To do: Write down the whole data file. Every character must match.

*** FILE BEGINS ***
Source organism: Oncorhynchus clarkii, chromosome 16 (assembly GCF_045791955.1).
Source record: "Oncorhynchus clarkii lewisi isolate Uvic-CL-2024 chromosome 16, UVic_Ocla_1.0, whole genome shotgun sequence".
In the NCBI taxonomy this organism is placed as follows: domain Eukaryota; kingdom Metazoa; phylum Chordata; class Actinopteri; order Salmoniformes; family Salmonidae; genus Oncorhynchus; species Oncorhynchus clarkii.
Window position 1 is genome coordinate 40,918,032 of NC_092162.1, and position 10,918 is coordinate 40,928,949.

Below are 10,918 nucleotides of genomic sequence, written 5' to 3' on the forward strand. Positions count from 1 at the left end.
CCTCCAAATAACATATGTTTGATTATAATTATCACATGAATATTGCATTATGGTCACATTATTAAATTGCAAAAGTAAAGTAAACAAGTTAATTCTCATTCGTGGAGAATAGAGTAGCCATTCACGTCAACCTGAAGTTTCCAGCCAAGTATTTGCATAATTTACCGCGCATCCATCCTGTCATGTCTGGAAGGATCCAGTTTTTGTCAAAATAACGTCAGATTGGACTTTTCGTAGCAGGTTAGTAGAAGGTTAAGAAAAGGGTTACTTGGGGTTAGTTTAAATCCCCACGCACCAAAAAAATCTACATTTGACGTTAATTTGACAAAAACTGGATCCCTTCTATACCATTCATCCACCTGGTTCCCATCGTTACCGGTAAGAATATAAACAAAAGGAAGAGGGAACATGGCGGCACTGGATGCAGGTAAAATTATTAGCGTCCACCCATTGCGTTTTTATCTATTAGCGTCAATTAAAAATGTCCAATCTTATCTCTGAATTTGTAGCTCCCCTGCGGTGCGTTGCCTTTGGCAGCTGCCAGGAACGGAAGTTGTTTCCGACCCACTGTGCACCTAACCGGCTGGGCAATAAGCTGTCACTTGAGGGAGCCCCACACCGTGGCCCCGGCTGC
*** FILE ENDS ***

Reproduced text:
Source organism: Oncorhynchus clarkii, chromosome 16 (assembly GCF_045791955.1).
Source record: "Oncorhynchus clarkii lewisi isolate Uvic-CL-2024 chromosome 16, UVic_Ocla_1.0, whole genome shotgun sequence".
In the NCBI taxonomy this organism is placed as follows: domain Eukaryota; kingdom Metazoa; phylum Chordata; class Actinopteri; order Salmoniformes; family Salmonidae; genus Oncorhynchus; species Oncorhynchus clarkii.
Window position 1 is genome coordinate 40,918,032 of NC_092162.1, and position 10,918 is coordinate 40,928,949.

Below are 10,918 nucleotides of genomic sequence, written 5' to 3' on the forward strand. Positions count from 1 at the left end.
CCTCCAAATAACATATGTTTGATTATAATTATCACATGAATATTGCATTATGGTCACATTATTAAATTGCAAAAGTAAAGTAAACAAGTTAATTCTCATTCGTGGAGAATAGAGTAGCCATTCACGTCAACCTGAAGTTTCCAGCCAAGTATTTGCATAATTTACCGCGCATCCATCCTGTCATGTCTGGAAGGATCCAGTTTTTGTCAAAATAACGTCAGATTGGACTTTTCGTAGCAGGTTAGTAGAAGGTTAAGAAAAGGGTTACTTGGGGTTAGTTTAAATCCCCACGCACCAAAAAAATCTACATTTGACGTTAATTTGACAAAAACTGGATCCCTTCTATACCATTCATCCACCTGGTTCCCATCGTTACCGGTAAGAATATAAACAAAAGGAAGAGGGAACATGGCGGCACTGGATGCAGGTAAAATTATTAGCGTCCACCCATTGCGTTTTTATCTATTAGCGTCAATTAAAAATGTCCAATCTTATCTCTGAATTTGTAGCTCCCCTGCGGTGCGTTGCCTTTGGCAGCTGCCAGGAACGGAAGTTGTTTCCGACCCACTGTGCACCTAACCGGCTGGGCAATAAGCTGTCACTTGAGGGAGCCCCACACCGTGGCCCCGGCTGC